11 DelModel ModelID To delete a model engine 
12 AddModel ModelID To register a model engine 
No Interface name Parameters Comments 
UserLogin UserName To validate the log user 
Password  
UserAddress  
GetModels ModelType To get the model list 
ScenarioSubmit ScenarioList To submit the scenario or scenario list 
ModelID  
GetProgress ScenarioID To get the simulation progress of scenario 
GetState ScenarioID To get the simulation state of scenario 
GetSimulationOut ScenarioID To get the simulation results 
EditTimeSpan ScenarioID To edit the simulation timespan of the scenario 
Start-Time  
End-Time  
GetScenarioByID ScenarioID To get the scenario information by ScenarioID 
DeleteScenario ScenarioID To delete the appointed scenario 
10 GetResult ScenarioID To get the simulation result of scenario(s) 
11 DelModel ModelID To delete a model engine 
12 AddModel ModelID To register a model engine 

PLATFORM IMPLEMENTATION

Currently, the HydroMP system provides a one-dimensional hydrodynamic library; the following describes the one-dimensional hydrodynamic modeling data structure design method and data hierarchy in HydroMP, the already integrated models in HydroMP and critical processes in integration, and the development method and functions of Cloud-Hydro1D (desktop software for one-dimensional hydrodynamic modeling and cloud computing established by using SDK and web service of HydroMP).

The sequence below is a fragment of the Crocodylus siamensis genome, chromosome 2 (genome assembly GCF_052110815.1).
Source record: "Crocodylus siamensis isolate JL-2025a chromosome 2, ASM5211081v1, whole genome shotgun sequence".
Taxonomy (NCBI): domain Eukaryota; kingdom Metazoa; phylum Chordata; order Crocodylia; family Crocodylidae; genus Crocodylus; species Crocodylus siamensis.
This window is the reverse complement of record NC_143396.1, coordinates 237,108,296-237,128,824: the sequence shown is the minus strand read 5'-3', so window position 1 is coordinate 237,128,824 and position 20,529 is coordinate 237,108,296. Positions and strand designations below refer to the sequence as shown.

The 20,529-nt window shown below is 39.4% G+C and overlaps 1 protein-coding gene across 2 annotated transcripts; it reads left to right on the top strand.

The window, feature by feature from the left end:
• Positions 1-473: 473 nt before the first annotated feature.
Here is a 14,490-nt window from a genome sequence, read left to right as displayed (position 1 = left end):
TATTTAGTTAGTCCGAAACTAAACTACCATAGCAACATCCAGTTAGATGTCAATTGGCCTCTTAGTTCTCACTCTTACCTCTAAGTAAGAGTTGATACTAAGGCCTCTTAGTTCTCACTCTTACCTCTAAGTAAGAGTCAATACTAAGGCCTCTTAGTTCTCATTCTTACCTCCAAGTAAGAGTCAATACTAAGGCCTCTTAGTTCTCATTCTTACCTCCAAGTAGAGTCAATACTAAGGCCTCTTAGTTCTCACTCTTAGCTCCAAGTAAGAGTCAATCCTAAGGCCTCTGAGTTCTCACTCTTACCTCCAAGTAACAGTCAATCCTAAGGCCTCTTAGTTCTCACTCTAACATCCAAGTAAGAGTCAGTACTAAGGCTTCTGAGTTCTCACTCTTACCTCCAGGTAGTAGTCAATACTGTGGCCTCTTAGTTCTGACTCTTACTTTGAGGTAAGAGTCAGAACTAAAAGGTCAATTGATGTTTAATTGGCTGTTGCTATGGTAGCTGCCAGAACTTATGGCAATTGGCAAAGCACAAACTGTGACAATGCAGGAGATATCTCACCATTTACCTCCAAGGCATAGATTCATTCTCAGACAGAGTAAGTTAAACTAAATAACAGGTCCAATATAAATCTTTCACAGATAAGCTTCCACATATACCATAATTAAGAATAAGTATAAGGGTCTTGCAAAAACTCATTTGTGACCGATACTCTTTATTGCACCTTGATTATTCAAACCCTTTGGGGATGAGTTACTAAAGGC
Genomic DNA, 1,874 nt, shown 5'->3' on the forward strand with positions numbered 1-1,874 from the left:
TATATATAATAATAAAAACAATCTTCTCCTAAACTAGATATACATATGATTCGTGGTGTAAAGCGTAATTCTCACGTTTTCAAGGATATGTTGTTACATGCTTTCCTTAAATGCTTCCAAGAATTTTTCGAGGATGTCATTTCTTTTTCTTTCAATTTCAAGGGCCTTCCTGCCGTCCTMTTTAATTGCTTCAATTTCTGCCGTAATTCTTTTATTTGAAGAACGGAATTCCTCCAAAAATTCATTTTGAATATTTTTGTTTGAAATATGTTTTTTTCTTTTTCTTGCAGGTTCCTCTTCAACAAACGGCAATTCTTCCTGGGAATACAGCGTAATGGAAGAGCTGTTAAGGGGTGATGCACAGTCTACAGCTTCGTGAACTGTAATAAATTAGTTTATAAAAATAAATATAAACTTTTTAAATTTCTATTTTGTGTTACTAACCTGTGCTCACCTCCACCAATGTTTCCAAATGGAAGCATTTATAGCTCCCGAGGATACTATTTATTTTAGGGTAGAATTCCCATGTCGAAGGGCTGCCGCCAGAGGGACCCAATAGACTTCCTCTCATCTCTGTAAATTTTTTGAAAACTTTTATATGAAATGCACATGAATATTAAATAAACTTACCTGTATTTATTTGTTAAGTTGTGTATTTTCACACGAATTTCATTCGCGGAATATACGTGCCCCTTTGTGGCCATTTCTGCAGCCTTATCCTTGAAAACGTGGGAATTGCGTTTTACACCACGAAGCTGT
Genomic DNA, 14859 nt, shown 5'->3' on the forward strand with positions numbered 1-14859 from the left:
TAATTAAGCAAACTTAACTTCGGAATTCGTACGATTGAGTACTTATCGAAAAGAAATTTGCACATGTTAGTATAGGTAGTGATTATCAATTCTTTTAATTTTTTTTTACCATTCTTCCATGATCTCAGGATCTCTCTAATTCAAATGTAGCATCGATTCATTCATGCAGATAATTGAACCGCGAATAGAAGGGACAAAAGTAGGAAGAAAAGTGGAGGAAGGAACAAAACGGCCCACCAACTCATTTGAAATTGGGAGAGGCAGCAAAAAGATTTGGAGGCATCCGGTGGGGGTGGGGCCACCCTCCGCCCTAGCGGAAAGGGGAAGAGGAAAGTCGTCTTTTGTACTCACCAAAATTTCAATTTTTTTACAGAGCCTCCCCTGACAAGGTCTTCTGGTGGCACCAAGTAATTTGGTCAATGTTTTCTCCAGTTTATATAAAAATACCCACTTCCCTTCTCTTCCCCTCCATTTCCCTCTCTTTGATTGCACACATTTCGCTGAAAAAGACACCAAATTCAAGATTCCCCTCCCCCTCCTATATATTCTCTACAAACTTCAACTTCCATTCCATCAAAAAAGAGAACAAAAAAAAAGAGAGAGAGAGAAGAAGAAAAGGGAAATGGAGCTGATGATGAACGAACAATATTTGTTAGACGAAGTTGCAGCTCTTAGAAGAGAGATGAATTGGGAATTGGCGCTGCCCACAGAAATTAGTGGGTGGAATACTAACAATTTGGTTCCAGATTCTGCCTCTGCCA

Design of Hydro1D data structure

HydroMP decomposes the complex systems for abstract description and hierarchical storage based on an object-oriented modeling method (Booch et al. 2007). Two association structures, i.e., single scenario storage and multi-scenario storage based on the object-oriented program, were proposed. The multi-scenario storage aims at reducing the amount of data transmissions during the submission of multiple scenarios. In general, the different scenarios have the same base data including the river network and topology, and the differences between different scenarios are the upper river segment discharges and boundary conditions. In multi-scenario storage, each project includes one network structure and multiple scenario groups designed on this river network structure. Each scenario group includes a set of scenarios of a specific type. In this way, a large amount of traffic data can be saved in the submission of multiple scenarios via the web, and the topology of the data structure is shown in Figure 9. In a single scenario storage structure, one scenario stores the single river network structure, the single cross-section scenario, the single boundary scenario, the single building scenario, the single control scenario and simulation parameter scenario in parallel. The data structure of objects in the second layer is the same as that in a multi-scenario storage.

Figure 9

Data structure of the one-dimensional hydrodynamic model.

Figure 9

Data structure of the one-dimensional hydrodynamic model.

Registered hydro-models and model management